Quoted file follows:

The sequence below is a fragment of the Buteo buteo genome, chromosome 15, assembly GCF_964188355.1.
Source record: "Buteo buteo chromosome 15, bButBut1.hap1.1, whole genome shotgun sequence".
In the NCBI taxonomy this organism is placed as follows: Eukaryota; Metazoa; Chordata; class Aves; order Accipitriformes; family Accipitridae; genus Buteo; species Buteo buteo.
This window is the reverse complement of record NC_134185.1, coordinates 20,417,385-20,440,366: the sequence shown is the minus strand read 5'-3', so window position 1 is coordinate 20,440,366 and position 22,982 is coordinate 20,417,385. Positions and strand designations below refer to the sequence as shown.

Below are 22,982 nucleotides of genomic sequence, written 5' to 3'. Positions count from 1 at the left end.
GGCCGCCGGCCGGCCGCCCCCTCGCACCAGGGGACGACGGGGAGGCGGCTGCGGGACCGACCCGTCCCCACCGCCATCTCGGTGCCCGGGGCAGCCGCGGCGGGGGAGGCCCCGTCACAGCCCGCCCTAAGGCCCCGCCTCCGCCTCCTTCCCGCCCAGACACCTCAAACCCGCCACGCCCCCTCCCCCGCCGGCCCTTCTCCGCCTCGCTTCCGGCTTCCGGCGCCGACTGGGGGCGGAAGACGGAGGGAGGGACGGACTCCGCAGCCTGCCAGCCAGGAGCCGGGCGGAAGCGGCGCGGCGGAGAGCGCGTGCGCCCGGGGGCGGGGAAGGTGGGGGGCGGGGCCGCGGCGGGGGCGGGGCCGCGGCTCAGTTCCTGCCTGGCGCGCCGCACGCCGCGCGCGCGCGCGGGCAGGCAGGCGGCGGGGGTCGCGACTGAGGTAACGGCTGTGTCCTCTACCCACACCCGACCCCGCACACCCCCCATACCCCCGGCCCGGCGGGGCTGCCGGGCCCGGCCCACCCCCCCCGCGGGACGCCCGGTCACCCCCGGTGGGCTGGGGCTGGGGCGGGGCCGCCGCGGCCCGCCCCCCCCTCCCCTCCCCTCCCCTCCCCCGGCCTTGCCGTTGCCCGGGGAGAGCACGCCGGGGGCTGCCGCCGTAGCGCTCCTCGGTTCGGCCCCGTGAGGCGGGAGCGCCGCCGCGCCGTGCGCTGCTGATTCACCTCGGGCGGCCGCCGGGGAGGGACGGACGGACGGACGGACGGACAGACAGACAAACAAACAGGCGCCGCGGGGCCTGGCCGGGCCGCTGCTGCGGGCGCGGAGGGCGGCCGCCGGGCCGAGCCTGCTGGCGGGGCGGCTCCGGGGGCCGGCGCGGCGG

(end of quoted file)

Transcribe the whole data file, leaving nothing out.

The sequence below is a fragment of the Buteo buteo genome, chromosome 15, assembly GCF_964188355.1.
Source record: "Buteo buteo chromosome 15, bButBut1.hap1.1, whole genome shotgun sequence".
In the NCBI taxonomy this organism is placed as follows: Eukaryota; Metazoa; Chordata; class Aves; order Accipitriformes; family Accipitridae; genus Buteo; species Buteo buteo.
This window is the reverse complement of record NC_134185.1, coordinates 20,417,385-20,440,366: the sequence shown is the minus strand read 5'-3', so window position 1 is coordinate 20,440,366 and position 22,982 is coordinate 20,417,385. Positions and strand designations below refer to the sequence as shown.

Below are 22,982 nucleotides of genomic sequence, written 5' to 3'. Positions count from 1 at the left end.
GGCCGCCGGCCGGCCGCCCCCTCGCACCAGGGGACGACGGGGAGGCGGCTGCGGGACCGACCCGTCCCCACCGCCATCTCGGTGCCCGGGGCAGCCGCGGCGGGGGAGGCCCCGTCACAGCCCGCCCTAAGGCCCCGCCTCCGCCTCCTTCCCGCCCAGACACCTCAAACCCGCCACGCCCCCTCCCCCGCCGGCCCTTCTCCGCCTCGCTTCCGGCTTCCGGCGCCGACTGGGGGCGGAAGACGGAGGGAGGGACGGACTCCGCAGCCTGCCAGCCAGGAGCCGGGCGGAAGCGGCGCGGCGGAGAGCGCGTGCGCCCGGGGGCGGGGAAGGTGGGGGGCGGGGCCGCGGCGGGGGCGGGGCCGCGGCTCAGTTCCTGCCTGGCGCGCCGCACGCCGCGCGCGCGCGCGGGCAGGCAGGCGGCGGGGGTCGCGACTGAGGTAACGGCTGTGTCCTCTACCCACACCCGACCCCGCACACCCCCCATACCCCCGGCCCGGCGGGGCTGCCGGGCCCGGCCCACCCCCCCCGCGGGACGCCCGGTCACCCCCGGTGGGCTGGGGCTGGGGCGGGGCCGCCGCGGCCCGCCCCCCCCTCCCCTCCCCTCCCCTCCCCCGGCCTTGCCGTTGCCCGGGGAGAGCACGCCGGGGGCTGCCGCCGTAGCGCTCCTCGGTTCGGCCCCGTGAGGCGGGAGCGCCGCCGCGCCGTGCGCTGCTGATTCACCTCGGGCGGCCGCCGGGGAGGGACGGACGGACGGACGGACGGACAGACAGACAAACAAACAGGCGCCGCGGGGCCTGGCCGGGCCGCTGCTGCGGGCGCGGAGGGCGGCCGCCGGGCCGAGCCTGCTGGCGGGGCGGCTCCGGGGGCCGGCGCGGCGG